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NHS to roll out brain laser therapy for epilepsy patients

There are around 600,000 people living with epilepsy across the UK

NHS

The NHS has announced its plans to launch an innovative laser therapy – known as laser interstitial thermal therapy (LITT) – for those diagnosed with epilepsy, who have not previously responded well to other therapies.

The first surgeries are set to take place in early 2023 and potentially benefit up to 150 NHS patients each year, offering hope to thousands of people living with the condition.

The fibre optic laser requires a 1.5mm-wide probe into the skull and destroys the brain tissue which causes epilepsy from the inside by using heat.

The treatment uses an MRI scanner and the specialist clinical team carefully navigates through the brain, avoiding blood vessels and other critical structures, while also monitoring the temperature of the surrounding areas to ensure healthy brain tissue does not overheat.

For those undergoing the treatment, the small wound heals quickly, which allows patients to go home the next day with minimal risk of infection or other side effects.

The launch of the laser is the latest result of the NHS’s Long Term Plan commitment, ensuring patients across the country are able to access the latest treatments available.

NHS national medical director Professor Sir Stephen Powis said: “This pioneering laser beam treatment for epilepsy patients is life-changing and will offer hope to hundreds of people every year who have not had success in preventing seizures with traditional drugs.

“By replacing invasive neurosurgery with a cutting-edge laser therapy, allowing clinicians to better target the parts of the brain causing the epilepsy, we not only dramatically reduce risks to these patients, but drastically reduce their recovery time both in and out of hospital.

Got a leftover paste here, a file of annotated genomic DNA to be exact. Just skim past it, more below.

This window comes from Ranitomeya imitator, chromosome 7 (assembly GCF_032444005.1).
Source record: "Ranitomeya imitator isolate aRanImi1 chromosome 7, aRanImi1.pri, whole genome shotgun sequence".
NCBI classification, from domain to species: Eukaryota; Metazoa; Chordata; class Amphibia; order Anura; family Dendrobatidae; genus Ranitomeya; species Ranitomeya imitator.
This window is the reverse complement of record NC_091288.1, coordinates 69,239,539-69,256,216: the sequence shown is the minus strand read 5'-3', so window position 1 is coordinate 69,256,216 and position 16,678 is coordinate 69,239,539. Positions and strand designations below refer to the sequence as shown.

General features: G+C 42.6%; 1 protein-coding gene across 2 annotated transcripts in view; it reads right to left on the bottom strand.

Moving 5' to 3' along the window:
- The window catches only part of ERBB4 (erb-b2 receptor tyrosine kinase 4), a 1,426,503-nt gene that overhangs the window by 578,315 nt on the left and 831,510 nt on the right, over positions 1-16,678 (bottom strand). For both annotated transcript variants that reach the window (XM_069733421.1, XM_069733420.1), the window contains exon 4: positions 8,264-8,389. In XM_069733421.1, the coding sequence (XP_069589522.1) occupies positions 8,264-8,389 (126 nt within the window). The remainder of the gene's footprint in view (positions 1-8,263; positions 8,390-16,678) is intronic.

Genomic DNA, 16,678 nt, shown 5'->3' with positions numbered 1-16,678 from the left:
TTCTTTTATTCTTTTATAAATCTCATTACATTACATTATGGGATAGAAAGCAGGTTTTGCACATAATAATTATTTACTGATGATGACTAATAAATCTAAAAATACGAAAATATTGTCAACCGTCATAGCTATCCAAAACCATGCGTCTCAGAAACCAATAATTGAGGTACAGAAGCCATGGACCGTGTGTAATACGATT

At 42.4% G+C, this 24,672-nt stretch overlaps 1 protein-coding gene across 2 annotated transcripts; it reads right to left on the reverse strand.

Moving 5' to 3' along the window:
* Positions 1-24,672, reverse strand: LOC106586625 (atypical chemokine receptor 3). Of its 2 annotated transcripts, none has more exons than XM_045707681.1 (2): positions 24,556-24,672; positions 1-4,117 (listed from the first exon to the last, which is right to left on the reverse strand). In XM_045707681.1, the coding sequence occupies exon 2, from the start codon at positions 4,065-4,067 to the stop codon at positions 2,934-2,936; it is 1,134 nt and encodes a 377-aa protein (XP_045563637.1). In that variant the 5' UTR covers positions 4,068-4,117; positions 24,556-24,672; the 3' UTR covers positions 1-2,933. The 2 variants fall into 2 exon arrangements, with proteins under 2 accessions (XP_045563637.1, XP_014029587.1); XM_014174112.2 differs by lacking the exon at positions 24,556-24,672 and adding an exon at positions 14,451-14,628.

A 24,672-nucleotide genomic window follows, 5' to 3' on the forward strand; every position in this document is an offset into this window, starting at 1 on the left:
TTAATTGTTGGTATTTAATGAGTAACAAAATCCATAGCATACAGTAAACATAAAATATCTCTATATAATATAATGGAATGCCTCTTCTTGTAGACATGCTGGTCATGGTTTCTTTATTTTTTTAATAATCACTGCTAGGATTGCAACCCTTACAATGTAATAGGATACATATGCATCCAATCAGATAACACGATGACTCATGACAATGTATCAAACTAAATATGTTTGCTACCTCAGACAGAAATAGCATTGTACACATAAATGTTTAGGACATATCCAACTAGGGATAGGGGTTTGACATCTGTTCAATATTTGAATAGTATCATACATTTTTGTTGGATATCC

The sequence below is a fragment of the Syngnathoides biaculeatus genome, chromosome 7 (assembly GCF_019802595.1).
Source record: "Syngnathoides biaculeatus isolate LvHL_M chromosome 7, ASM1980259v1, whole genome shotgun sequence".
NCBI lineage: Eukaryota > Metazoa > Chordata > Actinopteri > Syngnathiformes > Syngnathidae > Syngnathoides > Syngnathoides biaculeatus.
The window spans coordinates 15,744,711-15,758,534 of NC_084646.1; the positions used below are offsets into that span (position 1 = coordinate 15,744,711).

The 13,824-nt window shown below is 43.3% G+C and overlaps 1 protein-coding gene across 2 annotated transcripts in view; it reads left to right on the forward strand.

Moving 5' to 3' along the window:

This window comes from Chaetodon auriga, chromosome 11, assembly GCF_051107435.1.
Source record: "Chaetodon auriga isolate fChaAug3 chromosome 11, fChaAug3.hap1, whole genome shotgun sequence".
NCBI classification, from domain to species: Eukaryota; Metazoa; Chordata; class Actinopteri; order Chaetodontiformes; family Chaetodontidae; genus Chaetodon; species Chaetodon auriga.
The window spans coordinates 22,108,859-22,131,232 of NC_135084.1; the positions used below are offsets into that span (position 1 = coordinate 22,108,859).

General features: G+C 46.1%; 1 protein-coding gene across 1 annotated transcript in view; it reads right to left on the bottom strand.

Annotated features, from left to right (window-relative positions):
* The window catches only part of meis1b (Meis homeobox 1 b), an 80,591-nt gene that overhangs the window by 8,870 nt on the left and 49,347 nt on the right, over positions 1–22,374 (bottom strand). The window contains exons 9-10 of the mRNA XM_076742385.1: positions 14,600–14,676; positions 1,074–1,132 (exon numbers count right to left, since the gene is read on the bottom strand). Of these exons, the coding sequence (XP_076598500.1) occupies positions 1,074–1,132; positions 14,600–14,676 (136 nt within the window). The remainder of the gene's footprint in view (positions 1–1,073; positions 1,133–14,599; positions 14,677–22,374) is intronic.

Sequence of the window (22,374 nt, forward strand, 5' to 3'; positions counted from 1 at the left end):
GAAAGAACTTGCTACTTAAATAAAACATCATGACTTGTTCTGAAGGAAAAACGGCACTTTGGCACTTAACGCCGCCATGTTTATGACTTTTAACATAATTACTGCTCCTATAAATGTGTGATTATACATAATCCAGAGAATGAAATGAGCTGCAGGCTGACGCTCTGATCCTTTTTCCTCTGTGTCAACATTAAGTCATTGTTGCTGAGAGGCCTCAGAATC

“The treatment is yet another example of how the NHS continues to deliver on its NHS Long Term Plan commitment to secure the latest medical innovations for patients while also using our commercial means to ensure value for money.”

Approximately 600,000 people live with the condition across the UK, and one in three people with epilepsy are unable to control their seizures with drugs alone and may need invasive neurosurgery to remove the epilepsy-causing part of the brain.

NHS medical director for specialised services Professor James Palmer said: “This innovative laser therapy is a game-changing breakthrough for patients who have not had success with traditional forms of treatment to control their seizures and will give those with epilepsy a real chance to live a normal life.

“The NHS is committed to rolling out cutting-edge treatments as quickly as possible – it is just one of seven new innovations that the NHS is making available to patients from today across the country following the latest review of treatments and technologies that should be prioritised for investment.”

Article by
Fleur Jeffries

24th October 2022

From: Healthcare

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